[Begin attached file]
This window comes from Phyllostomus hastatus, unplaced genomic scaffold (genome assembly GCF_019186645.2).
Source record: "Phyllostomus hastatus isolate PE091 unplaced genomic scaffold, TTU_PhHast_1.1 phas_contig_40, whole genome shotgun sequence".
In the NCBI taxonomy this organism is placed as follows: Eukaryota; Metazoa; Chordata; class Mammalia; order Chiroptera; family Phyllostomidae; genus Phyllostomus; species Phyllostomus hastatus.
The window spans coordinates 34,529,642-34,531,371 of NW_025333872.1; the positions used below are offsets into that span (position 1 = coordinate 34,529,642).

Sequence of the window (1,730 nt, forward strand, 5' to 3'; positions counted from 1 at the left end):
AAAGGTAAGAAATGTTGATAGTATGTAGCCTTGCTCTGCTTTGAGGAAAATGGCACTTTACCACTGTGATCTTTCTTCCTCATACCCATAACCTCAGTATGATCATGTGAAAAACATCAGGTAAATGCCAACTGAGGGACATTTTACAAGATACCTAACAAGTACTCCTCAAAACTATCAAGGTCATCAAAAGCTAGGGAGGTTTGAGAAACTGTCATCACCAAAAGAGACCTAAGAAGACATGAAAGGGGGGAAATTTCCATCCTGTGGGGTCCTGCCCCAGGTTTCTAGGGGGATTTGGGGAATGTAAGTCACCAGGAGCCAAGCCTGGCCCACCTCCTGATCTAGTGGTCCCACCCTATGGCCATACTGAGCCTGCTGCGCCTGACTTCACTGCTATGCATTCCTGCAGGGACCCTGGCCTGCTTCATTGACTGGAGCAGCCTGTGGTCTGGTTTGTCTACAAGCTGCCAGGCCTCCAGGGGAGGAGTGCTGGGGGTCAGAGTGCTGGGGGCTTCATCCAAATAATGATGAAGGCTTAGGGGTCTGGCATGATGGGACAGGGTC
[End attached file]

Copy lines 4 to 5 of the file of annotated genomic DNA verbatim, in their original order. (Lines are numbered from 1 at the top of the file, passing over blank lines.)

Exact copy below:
The window spans coordinates 34,529,642-34,531,371 of NW_025333872.1; the positions used below are offsets into that span (position 1 = coordinate 34,529,642).

Sequence of the window (1,730 nt, forward strand, 5' to 3'; positions counted from 1 at the left end):